The books on our shelves arrange themselves. A visitor to our house might wonder what perverted system of order we're using, what method of organization. It's not like a library; there are no numbers on the spines, no categories. Nothing is arranged alphabetically, by genre or by import. We've lived together for two years now, but from the moment I moved in our books have co-mingled, kept each other company. There was never any question of separating our collections. It would be futile at best, disastrous at worst; we both saw this (contrast with the experiences of other book lovers, for whom a marriage of libraries is a Major Event--I start to think the Man and I are stranger than anyone thought possible). A separation of books would be like a separation of selves; it would be akin to sleeping in separate beds. A false intimacy. Two years later the books have shifted, as books tend to. Very few are still where they started out on the shelves; and some don't make it on to the shelves at all, but lie in piles by the side of the bed or on the desk. We have many books. This haphazard system ought to perplex us; but the funny thing is this: mid-sentence, sometimes, one of us will need a very specific book, maybe one we haven't looked at properly in years, and we always know where it is. We know exactly what books we have and don't have and could, if pressed, probably tell the story of every single volume in this house (that one bought second-hand in Boston, that one stolen from an ex-girlfriend, that one borrowed and never returned to a friend, that one purchased from an anonymous Waterstones somewhere). It's as if we both have this massive, mental catalog, shared, full of shifting information.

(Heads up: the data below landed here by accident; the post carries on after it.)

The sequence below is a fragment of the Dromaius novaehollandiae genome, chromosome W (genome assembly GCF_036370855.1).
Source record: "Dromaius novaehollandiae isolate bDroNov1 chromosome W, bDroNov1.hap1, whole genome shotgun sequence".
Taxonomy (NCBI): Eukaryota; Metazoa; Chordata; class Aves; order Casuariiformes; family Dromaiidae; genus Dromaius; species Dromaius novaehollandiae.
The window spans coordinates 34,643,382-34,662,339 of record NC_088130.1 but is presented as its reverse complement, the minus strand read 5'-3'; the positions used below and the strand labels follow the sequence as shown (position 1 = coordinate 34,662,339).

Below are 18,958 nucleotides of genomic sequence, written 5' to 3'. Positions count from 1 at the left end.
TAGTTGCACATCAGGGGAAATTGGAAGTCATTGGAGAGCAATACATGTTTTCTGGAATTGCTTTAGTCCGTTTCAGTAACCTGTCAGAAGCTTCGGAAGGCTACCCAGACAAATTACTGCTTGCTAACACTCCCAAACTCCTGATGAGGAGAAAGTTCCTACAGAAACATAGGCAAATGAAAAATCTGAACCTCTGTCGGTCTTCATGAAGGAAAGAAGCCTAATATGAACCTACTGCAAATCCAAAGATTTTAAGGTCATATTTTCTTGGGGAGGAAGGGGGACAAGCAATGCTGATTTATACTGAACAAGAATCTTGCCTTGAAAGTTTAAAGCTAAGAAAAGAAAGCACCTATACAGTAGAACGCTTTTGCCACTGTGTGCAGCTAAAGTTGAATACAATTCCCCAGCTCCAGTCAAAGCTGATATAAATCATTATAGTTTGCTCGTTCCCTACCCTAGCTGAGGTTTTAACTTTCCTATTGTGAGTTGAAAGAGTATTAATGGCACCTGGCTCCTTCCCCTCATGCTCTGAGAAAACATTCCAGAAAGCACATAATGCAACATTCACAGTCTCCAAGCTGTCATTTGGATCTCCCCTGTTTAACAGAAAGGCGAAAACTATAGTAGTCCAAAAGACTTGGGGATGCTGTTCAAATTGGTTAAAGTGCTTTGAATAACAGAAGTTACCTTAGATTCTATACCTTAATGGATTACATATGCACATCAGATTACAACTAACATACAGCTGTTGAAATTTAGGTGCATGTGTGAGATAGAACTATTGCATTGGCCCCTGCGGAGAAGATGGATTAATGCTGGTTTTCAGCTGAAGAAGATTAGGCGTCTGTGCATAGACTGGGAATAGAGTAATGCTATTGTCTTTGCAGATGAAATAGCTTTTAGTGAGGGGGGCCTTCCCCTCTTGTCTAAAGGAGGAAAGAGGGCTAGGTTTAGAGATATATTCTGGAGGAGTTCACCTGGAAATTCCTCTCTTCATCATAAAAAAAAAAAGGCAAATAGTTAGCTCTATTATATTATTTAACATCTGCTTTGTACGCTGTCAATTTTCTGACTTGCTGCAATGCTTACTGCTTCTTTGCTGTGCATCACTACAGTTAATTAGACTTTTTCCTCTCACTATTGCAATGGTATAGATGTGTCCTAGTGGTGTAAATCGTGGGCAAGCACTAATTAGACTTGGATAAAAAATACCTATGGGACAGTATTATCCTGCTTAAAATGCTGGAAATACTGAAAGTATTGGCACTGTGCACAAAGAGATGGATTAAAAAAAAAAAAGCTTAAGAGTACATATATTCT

But this is why I think there is an order, after all; this is why I think the books arrange themselves. Because the way they are means that whatever you are looking for, whatever you need most to read at any moment, will suddenly pop out at you. In any room of the house you will find yourself looking at a wall of books, or at least a pile, and if you're desperate enough, one of them will start to shimmer, or to call to you, will demand all of your attention, and when you pick it up you will realize that yes, of course, this is what you were looking for--even if you hadn't known you were looking for anything at all. Maybe it's because of this, which I found in the book I hadn't realized I desperately needed until I slid it from the shelf last night: "the meaning of things lies not in things themselves, but in our attitudes to them."*
*Antoine de Saint-Exupéry, as quoted at the start of A.C. Grayling's The Meaning of Things